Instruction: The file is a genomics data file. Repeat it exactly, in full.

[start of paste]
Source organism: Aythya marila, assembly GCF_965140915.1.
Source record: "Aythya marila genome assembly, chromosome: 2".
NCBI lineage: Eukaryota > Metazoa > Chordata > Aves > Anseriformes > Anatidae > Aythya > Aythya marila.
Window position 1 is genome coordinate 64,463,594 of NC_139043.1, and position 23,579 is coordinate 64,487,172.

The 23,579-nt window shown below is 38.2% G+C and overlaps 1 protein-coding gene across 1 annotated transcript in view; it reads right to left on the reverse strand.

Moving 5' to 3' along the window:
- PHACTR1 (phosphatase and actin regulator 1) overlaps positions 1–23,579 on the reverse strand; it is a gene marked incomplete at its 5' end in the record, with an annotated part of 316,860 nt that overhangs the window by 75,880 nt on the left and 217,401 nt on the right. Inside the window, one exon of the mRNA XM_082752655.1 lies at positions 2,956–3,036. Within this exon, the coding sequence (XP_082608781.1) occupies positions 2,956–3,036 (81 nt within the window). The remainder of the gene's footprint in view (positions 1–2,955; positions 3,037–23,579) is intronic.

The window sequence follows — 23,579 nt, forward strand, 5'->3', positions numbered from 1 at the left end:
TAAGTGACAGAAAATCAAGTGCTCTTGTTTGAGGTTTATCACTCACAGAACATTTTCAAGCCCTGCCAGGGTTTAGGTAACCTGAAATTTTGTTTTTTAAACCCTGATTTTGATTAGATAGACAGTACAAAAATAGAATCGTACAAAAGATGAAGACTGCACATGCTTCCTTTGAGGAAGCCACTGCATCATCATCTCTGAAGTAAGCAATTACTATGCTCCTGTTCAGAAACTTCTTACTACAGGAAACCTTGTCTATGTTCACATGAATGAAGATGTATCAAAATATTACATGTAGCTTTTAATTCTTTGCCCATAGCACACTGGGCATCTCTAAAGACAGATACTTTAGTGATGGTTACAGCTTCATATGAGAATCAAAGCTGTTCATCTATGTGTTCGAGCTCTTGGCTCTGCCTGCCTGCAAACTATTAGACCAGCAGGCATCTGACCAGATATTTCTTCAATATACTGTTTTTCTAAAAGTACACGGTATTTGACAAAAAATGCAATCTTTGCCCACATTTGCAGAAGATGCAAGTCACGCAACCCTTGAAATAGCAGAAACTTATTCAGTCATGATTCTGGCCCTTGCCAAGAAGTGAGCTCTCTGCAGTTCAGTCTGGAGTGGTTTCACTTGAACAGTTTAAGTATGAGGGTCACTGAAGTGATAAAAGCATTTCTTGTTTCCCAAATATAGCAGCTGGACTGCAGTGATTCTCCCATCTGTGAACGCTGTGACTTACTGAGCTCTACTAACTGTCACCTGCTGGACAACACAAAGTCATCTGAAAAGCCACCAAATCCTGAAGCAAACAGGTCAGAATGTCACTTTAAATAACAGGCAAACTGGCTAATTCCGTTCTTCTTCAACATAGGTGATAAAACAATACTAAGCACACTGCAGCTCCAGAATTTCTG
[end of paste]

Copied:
Source organism: Aythya marila, assembly GCF_965140915.1.
Source record: "Aythya marila genome assembly, chromosome: 2".
NCBI lineage: Eukaryota > Metazoa > Chordata > Aves > Anseriformes > Anatidae > Aythya > Aythya marila.
Window position 1 is genome coordinate 64,463,594 of NC_139043.1, and position 23,579 is coordinate 64,487,172.

The 23,579-nt window shown below is 38.2% G+C and overlaps 1 protein-coding gene across 1 annotated transcript in view; it reads right to left on the reverse strand.

Moving 5' to 3' along the window:
- PHACTR1 (phosphatase and actin regulator 1) overlaps positions 1–23,579 on the reverse strand; it is a gene marked incomplete at its 5' end in the record, with an annotated part of 316,860 nt that overhangs the window by 75,880 nt on the left and 217,401 nt on the right. Inside the window, one exon of the mRNA XM_082752655.1 lies at positions 2,956–3,036. Within this exon, the coding sequence (XP_082608781.1) occupies positions 2,956–3,036 (81 nt within the window). The remainder of the gene's footprint in view (positions 1–2,955; positions 3,037–23,579) is intronic.

The window sequence follows — 23,579 nt, forward strand, 5'->3', positions numbered from 1 at the left end:
TAAGTGACAGAAAATCAAGTGCTCTTGTTTGAGGTTTATCACTCACAGAACATTTTCAAGCCCTGCCAGGGTTTAGGTAACCTGAAATTTTGTTTTTTAAACCCTGATTTTGATTAGATAGACAGTACAAAAATAGAATCGTACAAAAGATGAAGACTGCACATGCTTCCTTTGAGGAAGCCACTGCATCATCATCTCTGAAGTAAGCAATTACTATGCTCCTGTTCAGAAACTTCTTACTACAGGAAACCTTGTCTATGTTCACATGAATGAAGATGTATCAAAATATTACATGTAGCTTTTAATTCTTTGCCCATAGCACACTGGGCATCTCTAAAGACAGATACTTTAGTGATGGTTACAGCTTCATATGAGAATCAAAGCTGTTCATCTATGTGTTCGAGCTCTTGGCTCTGCCTGCCTGCAAACTATTAGACCAGCAGGCATCTGACCAGATATTTCTTCAATATACTGTTTTTCTAAAAGTACACGGTATTTGACAAAAAATGCAATCTTTGCCCACATTTGCAGAAGATGCAAGTCACGCAACCCTTGAAATAGCAGAAACTTATTCAGTCATGATTCTGGCCCTTGCCAAGAAGTGAGCTCTCTGCAGTTCAGTCTGGAGTGGTTTCACTTGAACAGTTTAAGTATGAGGGTCACTGAAGTGATAAAAGCATTTCTTGTTTCCCAAATATAGCAGCTGGACTGCAGTGATTCTCCCATCTGTGAACGCTGTGACTTACTGAGCTCTACTAACTGTCACCTGCTGGACAACACAAAGTCATCTGAAAAGCCACCAAATCCTGAAGCAAACAGGTCAGAATGTCACTTTAAATAACAGGCAAACTGGCTAATTCCGTTCTTCTTCAACATAGGTGATAAAACAATACTAAGCACACTGCAGCTCCAGAATTTCTG